A popular quote by American basketball player and coach John Wooden goes, “Sports do not build character. They reveal it.” Yes, the Olympic Games are back, to celebrate the spirit of sports, and promote camaraderie and peace. All in all, the Games in London are the current buzz globally. Just like every important institution, the Olympic Games have a motto too – Citius, Altius, Fortius, which translates to: Faster, Higher, Stronger.
So what can HR managers and/or owners of small businesses and startups learn from the Olympic Games and implement it for HR management? Here are three things that serve as an inspiration:
Citius – Faster
Being quick is important in an increasingly competitive world. But what matters is being faster than the others. Why it matters for HR management is that important things such as policies and grievances require a lot of priority. Though compared to large companies, small businesses and startups usually have less bureaucracy but many a time there are roadblocks when implementing these policies. A startup always comes at a crossroad with respect to policy implementation, which often leads to delay in execution. In order to retain talent and have a work atmosphere that is conducive to innovation, there should be traction. Ditto for employee grievance redressal!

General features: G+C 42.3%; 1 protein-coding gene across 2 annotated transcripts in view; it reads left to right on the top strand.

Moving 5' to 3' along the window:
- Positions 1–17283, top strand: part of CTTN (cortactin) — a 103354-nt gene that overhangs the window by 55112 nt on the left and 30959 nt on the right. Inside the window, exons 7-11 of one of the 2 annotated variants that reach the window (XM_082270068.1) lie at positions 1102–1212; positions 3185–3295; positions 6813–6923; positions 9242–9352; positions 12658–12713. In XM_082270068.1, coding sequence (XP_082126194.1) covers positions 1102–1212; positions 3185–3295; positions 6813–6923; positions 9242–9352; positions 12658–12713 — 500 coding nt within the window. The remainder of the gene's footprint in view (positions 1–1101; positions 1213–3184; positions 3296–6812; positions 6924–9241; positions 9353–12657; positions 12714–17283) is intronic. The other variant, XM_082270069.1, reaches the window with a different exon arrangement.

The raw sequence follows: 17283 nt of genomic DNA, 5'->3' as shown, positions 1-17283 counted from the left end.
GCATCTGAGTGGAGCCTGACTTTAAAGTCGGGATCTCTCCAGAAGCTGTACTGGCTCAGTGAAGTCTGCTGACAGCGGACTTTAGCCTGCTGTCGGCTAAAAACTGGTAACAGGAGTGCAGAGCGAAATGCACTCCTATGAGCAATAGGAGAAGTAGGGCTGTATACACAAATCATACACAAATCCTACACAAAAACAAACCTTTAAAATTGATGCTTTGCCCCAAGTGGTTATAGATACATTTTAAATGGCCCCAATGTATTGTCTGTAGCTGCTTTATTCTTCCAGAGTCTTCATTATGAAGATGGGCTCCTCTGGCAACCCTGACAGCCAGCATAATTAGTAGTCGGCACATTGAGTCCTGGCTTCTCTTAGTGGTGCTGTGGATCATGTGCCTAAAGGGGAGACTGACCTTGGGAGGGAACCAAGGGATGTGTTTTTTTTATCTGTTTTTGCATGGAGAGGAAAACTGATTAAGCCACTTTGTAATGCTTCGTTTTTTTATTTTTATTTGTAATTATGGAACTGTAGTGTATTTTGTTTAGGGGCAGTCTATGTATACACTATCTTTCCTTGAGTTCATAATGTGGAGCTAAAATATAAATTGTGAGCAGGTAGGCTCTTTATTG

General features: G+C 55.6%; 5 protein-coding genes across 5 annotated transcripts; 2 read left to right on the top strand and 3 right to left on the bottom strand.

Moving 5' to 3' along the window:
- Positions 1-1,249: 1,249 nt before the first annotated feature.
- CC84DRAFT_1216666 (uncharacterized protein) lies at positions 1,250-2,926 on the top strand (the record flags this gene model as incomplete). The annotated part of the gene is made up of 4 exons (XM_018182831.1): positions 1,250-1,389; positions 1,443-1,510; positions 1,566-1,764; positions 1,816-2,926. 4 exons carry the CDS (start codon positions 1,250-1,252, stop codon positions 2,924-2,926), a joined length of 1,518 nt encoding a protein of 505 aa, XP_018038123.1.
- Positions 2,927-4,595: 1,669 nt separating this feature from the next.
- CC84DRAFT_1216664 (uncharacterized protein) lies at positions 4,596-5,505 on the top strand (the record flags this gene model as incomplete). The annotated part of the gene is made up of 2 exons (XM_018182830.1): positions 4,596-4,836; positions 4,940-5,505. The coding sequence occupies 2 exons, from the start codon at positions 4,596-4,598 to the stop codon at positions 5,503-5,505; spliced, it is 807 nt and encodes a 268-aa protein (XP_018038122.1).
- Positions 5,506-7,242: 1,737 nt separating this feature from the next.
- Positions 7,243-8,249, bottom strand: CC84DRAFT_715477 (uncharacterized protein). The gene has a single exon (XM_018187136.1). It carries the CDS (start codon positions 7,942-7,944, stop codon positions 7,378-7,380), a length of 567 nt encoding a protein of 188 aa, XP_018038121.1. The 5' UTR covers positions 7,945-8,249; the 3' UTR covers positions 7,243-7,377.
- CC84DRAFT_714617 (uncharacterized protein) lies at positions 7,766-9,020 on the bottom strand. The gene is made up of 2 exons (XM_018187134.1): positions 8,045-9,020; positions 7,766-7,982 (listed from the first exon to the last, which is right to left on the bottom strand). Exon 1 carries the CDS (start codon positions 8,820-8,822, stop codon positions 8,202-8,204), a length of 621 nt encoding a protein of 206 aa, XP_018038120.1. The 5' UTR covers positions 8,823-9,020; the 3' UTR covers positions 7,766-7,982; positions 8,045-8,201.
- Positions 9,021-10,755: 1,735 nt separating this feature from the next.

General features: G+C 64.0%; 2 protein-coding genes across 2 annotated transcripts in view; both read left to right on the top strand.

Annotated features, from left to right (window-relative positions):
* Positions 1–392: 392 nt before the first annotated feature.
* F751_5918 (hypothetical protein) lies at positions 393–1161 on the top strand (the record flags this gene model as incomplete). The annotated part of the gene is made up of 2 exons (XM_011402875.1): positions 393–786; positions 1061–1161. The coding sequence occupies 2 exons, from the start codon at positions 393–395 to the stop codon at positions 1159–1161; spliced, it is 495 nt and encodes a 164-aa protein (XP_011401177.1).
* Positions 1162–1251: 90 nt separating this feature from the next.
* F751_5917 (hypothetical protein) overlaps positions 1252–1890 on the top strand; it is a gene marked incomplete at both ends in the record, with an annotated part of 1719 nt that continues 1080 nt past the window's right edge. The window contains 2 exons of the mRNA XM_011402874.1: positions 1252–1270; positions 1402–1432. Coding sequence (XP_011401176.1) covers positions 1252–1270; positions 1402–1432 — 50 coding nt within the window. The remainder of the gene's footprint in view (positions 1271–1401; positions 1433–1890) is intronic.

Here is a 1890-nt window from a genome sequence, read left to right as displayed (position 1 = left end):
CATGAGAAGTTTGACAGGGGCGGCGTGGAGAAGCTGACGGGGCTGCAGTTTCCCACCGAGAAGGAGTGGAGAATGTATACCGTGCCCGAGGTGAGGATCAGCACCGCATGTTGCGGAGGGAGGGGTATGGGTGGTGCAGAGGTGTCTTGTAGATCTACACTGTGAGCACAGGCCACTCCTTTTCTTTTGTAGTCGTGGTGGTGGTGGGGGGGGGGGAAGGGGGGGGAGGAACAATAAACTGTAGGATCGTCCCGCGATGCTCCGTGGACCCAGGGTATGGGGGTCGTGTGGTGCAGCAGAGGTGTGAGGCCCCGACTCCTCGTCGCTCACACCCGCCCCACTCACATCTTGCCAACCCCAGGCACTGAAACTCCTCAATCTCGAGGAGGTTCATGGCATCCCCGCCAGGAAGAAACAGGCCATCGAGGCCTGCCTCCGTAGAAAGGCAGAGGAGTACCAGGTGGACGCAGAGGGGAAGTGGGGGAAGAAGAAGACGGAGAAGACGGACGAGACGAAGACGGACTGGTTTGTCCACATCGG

Altius – Higher
As an HR manager responsible for the organization’s workforce and its well-being, one of the foremost tasks is to ensure that the employees grow in many ways. In short, you should ensure that the employee jumps higher intellectually too. And we are not talking about designations or the career ladder. You can arrange training sessions for the workforce. These could be skills-related or could have something to do with a hobby. Studies have confirmed that employees who are imparted training tend to be happy and see it as a form of reimbursement. The staff sure would be motivated to raise the bar higher in whatever tasks they undertake.
Fortius – Stronger
It’s no secret that one of the most challenging aspects of running a small business or startup is effectively managing the workforce. As pointed out earlier, there should be swiftness in policy implementation. However, the onus should also be on making stronger policies. Small businesses and startups are usually close-knit, but as operations scale up and the team expands, there is a pressing need for processes that are simple yet robust. When new policies are implemented or the present ones are changed, it leads to some kind of uneasiness. That’s where a strong-minded approach helps!
So what else do you think can startups and small businesses learn from the Olympic Games? Use the comments section below to share your views.
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